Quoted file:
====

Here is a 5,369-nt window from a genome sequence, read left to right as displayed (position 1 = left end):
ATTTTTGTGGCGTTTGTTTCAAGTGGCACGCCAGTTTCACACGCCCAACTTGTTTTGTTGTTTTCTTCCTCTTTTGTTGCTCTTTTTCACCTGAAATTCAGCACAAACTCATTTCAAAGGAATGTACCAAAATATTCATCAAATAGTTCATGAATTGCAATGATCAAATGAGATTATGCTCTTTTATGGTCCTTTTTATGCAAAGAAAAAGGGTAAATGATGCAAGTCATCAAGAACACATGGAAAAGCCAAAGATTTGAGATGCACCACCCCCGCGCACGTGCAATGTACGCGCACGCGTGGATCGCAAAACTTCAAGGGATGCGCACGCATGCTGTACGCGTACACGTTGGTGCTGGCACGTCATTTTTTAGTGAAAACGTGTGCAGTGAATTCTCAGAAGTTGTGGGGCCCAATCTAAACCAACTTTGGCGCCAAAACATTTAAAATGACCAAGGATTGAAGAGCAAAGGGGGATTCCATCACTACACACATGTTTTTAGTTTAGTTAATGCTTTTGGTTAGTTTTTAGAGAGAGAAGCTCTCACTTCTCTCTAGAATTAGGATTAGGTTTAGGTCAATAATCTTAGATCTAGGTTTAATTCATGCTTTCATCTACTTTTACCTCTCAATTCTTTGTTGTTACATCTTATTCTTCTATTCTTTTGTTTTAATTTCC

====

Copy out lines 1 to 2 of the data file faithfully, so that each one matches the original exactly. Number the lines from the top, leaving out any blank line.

Here is a 5,369-nt window from a genome sequence, read left to right as displayed (position 1 = left end):
ATTTTTGTGGCGTTTGTTTCAAGTGGCACGCCAGTTTCACACGCCCAACTTGTTTTGTTGTTTTCTTCCTCTTTTGTTGCTCTTTTTCACCTGAAATTCAGCACAAACTCATTTCAAAGGAATGTACCAAAATATTCATCAAATAGTTCATGAATTGCAATGATCAAATGAGATTATGCTCTTTTATGGTCCTTTTTATGCAAAGAAAAAGGGTAAATGATGCAAGTCATCAAGAACACATGGAAAAGCCAAAGATTTGAGATGCACCACCCCCGCGCACGTGCAATGTACGCGCACGCGTGGATCGCAAAACTTCAAGGGATGCGCACGCATGCTGTACGCGTACACGTTGGTGCTGGCACGTCATTTTTTAGTGAAAACGTGTGCAGTGAATTCTCAGAAGTTGTGGGGCCCAATCTAAACCAACTTTGGCGCCAAAACATTTAAAATGACCAAGGATTGAAGAGCAAAGGGGGATTCCATCACTACACACATGTTTTTAGTTTAGTTAATGCTTTTGGTTAGTTTTTAGAGAGAGAAGCTCTCACTTCTCTCTAGAATTAGGATTAGGTTTAGGTCAATAATCTTAGATCTAGGTTTAATTCATGCTTTCATCTACTTTTACCTCTCAATTCTTTGTTGTTACATCTTATTCTTCTATTCTTTTGTTTTAATTTCC